Card sorting exercise helped us understand the key pieces of information and how the supervisors organized them.


I facilitated a whiteboarding exercise with the team to explore ideas to solve for the prioritized goals and user needs. During the process, I tried to keep the conversations focused on the MVP and created a parking lot with a list of Nice-to-Haves.

The team participated in a sketching exercise where each person come up with multiple design ideas to address the prioritized problems.

The team participated in a sketching exercise where each person come up with multiple design ideas to address the prioritized problems.


The Design Studio gave me a skeletal idea of the solution and I created digital wireframes to address the top user needs and goals.

The ideas explored, sketched, and prioritized during the Design Studio informed the first digital wireframe.

Usability & Iterations

We conducted a series of usability studies over the next couple of weeks to test our solution hypothesis and iterated based on the learnings.

Usability studies helped us validate our solution hypothesis and identify areas of concern or delight.

Final Design

From the study, we learned that users cared more about specific research and not open-ended research as we initially believed. Based on this, I iterated on the designs to match their mental model more closely. The outcome was that users were able to take actions more easily and there was less ambiguity in what they could interact with and what they couldn’t.

A cleaner looking landing page that matches the users' mental models more closely.

The research section is moved from the front page. This offers a more focused view of the information users need.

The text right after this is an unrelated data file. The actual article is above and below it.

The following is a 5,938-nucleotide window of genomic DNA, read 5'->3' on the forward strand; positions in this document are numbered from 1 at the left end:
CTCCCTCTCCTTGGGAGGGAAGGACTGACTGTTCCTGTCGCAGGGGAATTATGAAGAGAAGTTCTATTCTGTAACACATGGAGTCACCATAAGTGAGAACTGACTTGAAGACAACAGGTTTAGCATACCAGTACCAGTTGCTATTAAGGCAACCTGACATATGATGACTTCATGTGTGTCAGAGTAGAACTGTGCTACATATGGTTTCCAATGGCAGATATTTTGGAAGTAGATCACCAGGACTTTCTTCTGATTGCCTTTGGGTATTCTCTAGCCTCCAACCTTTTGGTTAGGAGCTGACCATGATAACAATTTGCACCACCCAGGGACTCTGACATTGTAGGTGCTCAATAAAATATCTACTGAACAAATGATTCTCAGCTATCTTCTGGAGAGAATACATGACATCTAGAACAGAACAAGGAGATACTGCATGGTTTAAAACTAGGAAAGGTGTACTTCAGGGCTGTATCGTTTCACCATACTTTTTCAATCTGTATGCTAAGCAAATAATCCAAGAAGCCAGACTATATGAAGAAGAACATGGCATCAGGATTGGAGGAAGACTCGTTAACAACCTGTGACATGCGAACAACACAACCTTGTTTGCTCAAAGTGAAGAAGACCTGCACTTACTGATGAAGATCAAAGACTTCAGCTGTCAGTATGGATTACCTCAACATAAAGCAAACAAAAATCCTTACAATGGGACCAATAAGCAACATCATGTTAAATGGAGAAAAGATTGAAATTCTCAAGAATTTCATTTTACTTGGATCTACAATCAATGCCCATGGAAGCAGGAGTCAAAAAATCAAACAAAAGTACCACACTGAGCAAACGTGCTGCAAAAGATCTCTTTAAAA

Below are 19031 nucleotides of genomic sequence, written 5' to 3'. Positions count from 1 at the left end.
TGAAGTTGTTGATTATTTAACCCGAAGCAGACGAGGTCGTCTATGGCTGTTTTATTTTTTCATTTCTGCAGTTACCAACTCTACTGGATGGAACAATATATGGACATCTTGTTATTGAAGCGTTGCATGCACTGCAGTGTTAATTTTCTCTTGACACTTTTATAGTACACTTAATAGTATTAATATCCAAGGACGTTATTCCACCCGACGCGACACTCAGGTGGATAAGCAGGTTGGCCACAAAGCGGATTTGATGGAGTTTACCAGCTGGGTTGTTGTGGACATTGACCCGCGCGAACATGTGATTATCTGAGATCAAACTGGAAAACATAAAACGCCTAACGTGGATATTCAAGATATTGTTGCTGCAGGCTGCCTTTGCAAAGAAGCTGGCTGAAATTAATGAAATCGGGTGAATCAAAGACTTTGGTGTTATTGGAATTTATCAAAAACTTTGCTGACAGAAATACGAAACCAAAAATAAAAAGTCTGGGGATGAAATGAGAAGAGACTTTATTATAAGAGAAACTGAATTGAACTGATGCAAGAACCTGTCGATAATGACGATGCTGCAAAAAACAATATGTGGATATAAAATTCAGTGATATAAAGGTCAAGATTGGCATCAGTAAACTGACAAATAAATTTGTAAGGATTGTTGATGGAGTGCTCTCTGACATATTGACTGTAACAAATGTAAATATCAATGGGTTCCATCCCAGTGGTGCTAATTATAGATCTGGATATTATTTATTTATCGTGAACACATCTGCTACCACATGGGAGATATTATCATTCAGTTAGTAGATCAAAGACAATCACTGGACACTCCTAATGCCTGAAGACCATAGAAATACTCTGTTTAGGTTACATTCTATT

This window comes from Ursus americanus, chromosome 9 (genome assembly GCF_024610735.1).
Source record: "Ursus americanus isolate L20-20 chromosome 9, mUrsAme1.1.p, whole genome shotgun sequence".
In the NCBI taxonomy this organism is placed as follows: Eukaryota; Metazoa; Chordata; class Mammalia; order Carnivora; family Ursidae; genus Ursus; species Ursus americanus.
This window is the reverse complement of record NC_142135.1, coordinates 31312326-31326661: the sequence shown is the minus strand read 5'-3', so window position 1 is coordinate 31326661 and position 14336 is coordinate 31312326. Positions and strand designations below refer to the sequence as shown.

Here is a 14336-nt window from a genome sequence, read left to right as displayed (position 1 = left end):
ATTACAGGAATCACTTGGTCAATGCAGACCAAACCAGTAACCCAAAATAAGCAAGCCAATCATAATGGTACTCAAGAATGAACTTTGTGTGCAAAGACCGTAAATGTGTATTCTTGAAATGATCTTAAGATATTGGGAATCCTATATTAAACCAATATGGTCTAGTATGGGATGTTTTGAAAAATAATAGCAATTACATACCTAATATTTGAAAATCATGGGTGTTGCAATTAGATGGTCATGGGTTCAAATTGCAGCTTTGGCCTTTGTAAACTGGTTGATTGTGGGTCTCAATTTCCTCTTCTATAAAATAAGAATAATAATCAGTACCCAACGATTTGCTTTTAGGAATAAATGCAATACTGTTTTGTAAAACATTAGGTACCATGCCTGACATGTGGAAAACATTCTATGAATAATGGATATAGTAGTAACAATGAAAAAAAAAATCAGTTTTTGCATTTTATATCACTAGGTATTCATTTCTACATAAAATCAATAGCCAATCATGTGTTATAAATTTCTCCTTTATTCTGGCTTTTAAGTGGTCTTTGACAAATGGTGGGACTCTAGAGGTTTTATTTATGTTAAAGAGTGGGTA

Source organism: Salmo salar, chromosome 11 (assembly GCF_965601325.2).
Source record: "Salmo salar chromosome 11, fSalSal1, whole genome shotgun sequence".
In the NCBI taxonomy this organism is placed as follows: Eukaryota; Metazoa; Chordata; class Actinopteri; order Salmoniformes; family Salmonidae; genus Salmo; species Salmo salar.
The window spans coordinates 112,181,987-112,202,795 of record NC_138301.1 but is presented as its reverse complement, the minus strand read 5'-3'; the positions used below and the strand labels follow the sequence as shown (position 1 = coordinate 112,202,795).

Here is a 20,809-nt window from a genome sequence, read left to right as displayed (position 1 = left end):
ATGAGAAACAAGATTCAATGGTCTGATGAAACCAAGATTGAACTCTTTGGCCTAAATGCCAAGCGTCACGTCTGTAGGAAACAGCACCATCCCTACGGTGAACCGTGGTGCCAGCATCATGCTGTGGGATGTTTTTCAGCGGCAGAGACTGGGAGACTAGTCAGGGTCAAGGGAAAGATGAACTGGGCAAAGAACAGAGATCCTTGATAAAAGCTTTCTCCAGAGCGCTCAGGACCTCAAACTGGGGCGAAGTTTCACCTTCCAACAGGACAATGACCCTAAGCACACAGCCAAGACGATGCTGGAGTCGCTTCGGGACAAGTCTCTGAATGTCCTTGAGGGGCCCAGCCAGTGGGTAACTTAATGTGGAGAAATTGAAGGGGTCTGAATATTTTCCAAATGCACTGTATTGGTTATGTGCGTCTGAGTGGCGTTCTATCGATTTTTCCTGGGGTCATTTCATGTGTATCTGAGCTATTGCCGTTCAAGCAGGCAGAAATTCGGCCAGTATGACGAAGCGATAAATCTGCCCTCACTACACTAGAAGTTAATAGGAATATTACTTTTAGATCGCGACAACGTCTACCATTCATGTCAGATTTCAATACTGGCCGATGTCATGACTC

Showing work by different cut times helps users prioritize the work accordingly.

Orders with exceptions are grouped together so that suitable action can be taken.

The final prototype showing the user journey and the transitions.


The outcomes of this effort were:

Faster data loading

Through automation and new data architecture, data loading was drastically increased. Updates happen almost real-time without a manual refresh.

No training needed

The supervisors were able to get started using the app with no to very little software training necessary.

Less context-switching

The concatenator tool was completely removed from their workflow, thereby reducing the amount of Context-Switching supervisors had to do.

Design  ⇨  Ship

Thanks to some great collaboration from everyone involved, the app went from research to live in 10 weeks, well ahead of the schedule.

Icon Credits: Musmellow

The efficiency of the Supervisors and their decisions directly impacts The Home Depot's online shopping experience and the tools they use directly impacts the building's efficiency. As a result, it was very important for us to make sure we provide the Supervisors with a tool that makes them feel confident using while improving their efficiency and security.

When we tested the final version of the app, the users felt comfortable and confident using the new app. They were able to run the operations smoothly with very little to no training needed and this was a huge win for us.

“I love that I don’t have to use the concatenator tool anymore”

“The app is pretty self-explanatory.”

Some aspects of the project, like the remote usability studies, could've gone better. Nonetheless, these issues were minor and didn't derail the project. I managed to stay focused on the MVP and included all stakeholders in the entire design process which made this project a successful endeavor.

Working on this project gave me a lot of confidence in runnings design sprints and making big design decisions.


Other Works

Pulse Dashboard

Inbound Simple Sort

Creative Explorations

Pump It Up

Designed & Coded by Setu Kathawate © 2019